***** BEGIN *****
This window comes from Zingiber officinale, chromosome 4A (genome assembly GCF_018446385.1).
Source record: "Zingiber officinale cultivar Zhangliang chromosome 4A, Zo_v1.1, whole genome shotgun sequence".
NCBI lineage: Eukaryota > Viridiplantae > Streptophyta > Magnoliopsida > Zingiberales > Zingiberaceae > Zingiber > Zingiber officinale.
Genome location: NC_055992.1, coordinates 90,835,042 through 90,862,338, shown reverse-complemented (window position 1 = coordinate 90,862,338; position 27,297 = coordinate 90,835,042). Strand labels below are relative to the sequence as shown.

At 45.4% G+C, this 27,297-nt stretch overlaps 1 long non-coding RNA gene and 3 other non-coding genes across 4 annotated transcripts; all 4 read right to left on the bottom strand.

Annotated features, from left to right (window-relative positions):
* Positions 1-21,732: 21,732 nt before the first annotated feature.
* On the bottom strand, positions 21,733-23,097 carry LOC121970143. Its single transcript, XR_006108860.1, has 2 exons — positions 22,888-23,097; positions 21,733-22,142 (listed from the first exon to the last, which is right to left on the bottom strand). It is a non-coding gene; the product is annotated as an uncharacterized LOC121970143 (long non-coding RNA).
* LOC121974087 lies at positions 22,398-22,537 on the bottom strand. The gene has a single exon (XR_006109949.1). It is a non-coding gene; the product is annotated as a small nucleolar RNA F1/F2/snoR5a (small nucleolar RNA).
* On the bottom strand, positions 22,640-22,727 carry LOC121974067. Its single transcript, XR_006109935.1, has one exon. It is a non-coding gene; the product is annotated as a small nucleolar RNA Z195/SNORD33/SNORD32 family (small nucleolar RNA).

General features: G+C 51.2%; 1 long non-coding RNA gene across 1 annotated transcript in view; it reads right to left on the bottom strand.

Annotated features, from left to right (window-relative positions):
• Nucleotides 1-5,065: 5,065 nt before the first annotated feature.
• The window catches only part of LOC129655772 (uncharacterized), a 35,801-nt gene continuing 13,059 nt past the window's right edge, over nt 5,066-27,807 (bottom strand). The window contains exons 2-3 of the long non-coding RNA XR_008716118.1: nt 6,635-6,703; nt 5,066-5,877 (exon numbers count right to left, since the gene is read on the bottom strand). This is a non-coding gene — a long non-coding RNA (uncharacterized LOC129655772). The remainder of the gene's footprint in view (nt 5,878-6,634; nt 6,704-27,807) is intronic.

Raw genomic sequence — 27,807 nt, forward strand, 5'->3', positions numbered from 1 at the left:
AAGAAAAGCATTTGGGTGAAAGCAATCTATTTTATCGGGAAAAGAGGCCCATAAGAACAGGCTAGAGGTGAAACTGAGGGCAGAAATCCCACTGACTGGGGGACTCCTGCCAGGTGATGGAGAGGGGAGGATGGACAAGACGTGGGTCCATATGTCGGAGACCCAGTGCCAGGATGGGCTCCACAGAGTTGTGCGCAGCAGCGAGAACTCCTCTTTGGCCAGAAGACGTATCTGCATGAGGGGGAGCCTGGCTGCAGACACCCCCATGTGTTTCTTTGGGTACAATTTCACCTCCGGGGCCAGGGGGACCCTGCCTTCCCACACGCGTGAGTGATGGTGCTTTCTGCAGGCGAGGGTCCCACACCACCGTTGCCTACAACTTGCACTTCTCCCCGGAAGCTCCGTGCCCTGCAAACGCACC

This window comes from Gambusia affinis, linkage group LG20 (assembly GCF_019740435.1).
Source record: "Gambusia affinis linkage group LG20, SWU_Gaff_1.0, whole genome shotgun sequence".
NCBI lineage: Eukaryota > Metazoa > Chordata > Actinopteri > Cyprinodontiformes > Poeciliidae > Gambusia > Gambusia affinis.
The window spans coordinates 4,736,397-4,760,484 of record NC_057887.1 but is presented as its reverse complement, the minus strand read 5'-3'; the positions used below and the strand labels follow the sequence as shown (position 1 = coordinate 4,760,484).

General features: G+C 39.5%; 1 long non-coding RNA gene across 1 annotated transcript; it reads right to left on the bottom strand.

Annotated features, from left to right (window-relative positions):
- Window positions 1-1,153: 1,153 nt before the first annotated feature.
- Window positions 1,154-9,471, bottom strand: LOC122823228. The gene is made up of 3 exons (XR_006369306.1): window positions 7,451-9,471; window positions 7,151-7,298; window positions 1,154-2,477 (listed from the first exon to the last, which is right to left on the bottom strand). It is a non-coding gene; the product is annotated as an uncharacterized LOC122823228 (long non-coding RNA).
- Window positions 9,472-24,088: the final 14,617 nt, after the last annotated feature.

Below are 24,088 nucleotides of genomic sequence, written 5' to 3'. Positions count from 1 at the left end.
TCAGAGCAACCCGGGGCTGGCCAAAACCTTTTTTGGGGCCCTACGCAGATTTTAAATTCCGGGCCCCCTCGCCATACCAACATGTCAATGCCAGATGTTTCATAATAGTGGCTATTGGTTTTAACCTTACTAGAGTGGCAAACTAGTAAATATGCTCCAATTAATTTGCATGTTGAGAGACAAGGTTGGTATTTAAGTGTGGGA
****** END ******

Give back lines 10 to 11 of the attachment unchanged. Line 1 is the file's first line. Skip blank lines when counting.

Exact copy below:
* On the bottom strand, positions 22,640-22,727 carry LOC121974067. Its single transcript, XR_006109935.1, has one exon. It is a non-coding gene; the product is annotated as a small nucleolar RNA Z195/SNORD33/SNORD32 family (small nucleolar RNA).

General features: G+C 51.2%; 1 long non-coding RNA gene across 1 annotated transcript in view; it reads right to left on the bottom strand.